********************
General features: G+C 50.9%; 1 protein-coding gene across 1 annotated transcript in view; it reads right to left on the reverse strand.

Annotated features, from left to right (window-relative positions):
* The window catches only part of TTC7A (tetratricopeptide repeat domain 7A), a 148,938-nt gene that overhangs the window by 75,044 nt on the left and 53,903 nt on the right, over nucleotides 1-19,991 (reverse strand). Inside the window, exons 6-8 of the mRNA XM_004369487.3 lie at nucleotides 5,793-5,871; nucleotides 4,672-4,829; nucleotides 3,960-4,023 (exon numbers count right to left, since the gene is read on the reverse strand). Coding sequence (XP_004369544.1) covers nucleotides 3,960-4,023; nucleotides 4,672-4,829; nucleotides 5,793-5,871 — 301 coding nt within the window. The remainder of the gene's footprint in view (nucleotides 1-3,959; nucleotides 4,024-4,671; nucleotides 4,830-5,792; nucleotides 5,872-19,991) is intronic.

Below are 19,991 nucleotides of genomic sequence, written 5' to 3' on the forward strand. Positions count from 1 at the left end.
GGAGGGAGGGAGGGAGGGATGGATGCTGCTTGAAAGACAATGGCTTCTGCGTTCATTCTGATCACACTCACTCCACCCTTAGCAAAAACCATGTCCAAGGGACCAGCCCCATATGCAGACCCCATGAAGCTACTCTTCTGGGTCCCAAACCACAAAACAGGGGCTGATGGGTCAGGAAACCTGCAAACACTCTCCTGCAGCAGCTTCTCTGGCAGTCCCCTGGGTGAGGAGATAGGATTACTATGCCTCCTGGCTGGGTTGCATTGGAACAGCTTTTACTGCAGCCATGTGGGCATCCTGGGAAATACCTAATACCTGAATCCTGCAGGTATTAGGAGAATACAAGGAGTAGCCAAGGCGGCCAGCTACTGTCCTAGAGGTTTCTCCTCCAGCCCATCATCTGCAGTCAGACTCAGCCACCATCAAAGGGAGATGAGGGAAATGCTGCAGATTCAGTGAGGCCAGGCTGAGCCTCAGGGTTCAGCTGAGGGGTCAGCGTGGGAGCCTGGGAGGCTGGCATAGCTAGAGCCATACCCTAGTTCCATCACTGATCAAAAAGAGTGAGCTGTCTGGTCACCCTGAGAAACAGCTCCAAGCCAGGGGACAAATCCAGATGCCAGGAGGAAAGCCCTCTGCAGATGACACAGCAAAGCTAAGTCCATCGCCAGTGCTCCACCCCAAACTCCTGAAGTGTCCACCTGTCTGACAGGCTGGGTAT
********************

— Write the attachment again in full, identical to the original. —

General features: G+C 50.9%; 1 protein-coding gene across 1 annotated transcript in view; it reads right to left on the reverse strand.

Annotated features, from left to right (window-relative positions):
* The window catches only part of TTC7A (tetratricopeptide repeat domain 7A), a 148,938-nt gene that overhangs the window by 75,044 nt on the left and 53,903 nt on the right, over nucleotides 1-19,991 (reverse strand). Inside the window, exons 6-8 of the mRNA XM_004369487.3 lie at nucleotides 5,793-5,871; nucleotides 4,672-4,829; nucleotides 3,960-4,023 (exon numbers count right to left, since the gene is read on the reverse strand). Coding sequence (XP_004369544.1) covers nucleotides 3,960-4,023; nucleotides 4,672-4,829; nucleotides 5,793-5,871 — 301 coding nt within the window. The remainder of the gene's footprint in view (nucleotides 1-3,959; nucleotides 4,024-4,671; nucleotides 4,830-5,792; nucleotides 5,872-19,991) is intronic.

Below are 19,991 nucleotides of genomic sequence, written 5' to 3' on the forward strand. Positions count from 1 at the left end.
GGAGGGAGGGAGGGAGGGATGGATGCTGCTTGAAAGACAATGGCTTCTGCGTTCATTCTGATCACACTCACTCCACCCTTAGCAAAAACCATGTCCAAGGGACCAGCCCCATATGCAGACCCCATGAAGCTACTCTTCTGGGTCCCAAACCACAAAACAGGGGCTGATGGGTCAGGAAACCTGCAAACACTCTCCTGCAGCAGCTTCTCTGGCAGTCCCCTGGGTGAGGAGATAGGATTACTATGCCTCCTGGCTGGGTTGCATTGGAACAGCTTTTACTGCAGCCATGTGGGCATCCTGGGAAATACCTAATACCTGAATCCTGCAGGTATTAGGAGAATACAAGGAGTAGCCAAGGCGGCCAGCTACTGTCCTAGAGGTTTCTCCTCCAGCCCATCATCTGCAGTCAGACTCAGCCACCATCAAAGGGAGATGAGGGAAATGCTGCAGATTCAGTGAGGCCAGGCTGAGCCTCAGGGTTCAGCTGAGGGGTCAGCGTGGGAGCCTGGGAGGCTGGCATAGCTAGAGCCATACCCTAGTTCCATCACTGATCAAAAAGAGTGAGCTGTCTGGTCACCCTGAGAAACAGCTCCAAGCCAGGGGACAAATCCAGATGCCAGGAGGAAAGCCCTCTGCAGATGACACAGCAAAGCTAAGTCCATCGCCAGTGCTCCACCCCAAACTCCTGAAGTGTCCACCTGTCTGACAGGCTGGGTAT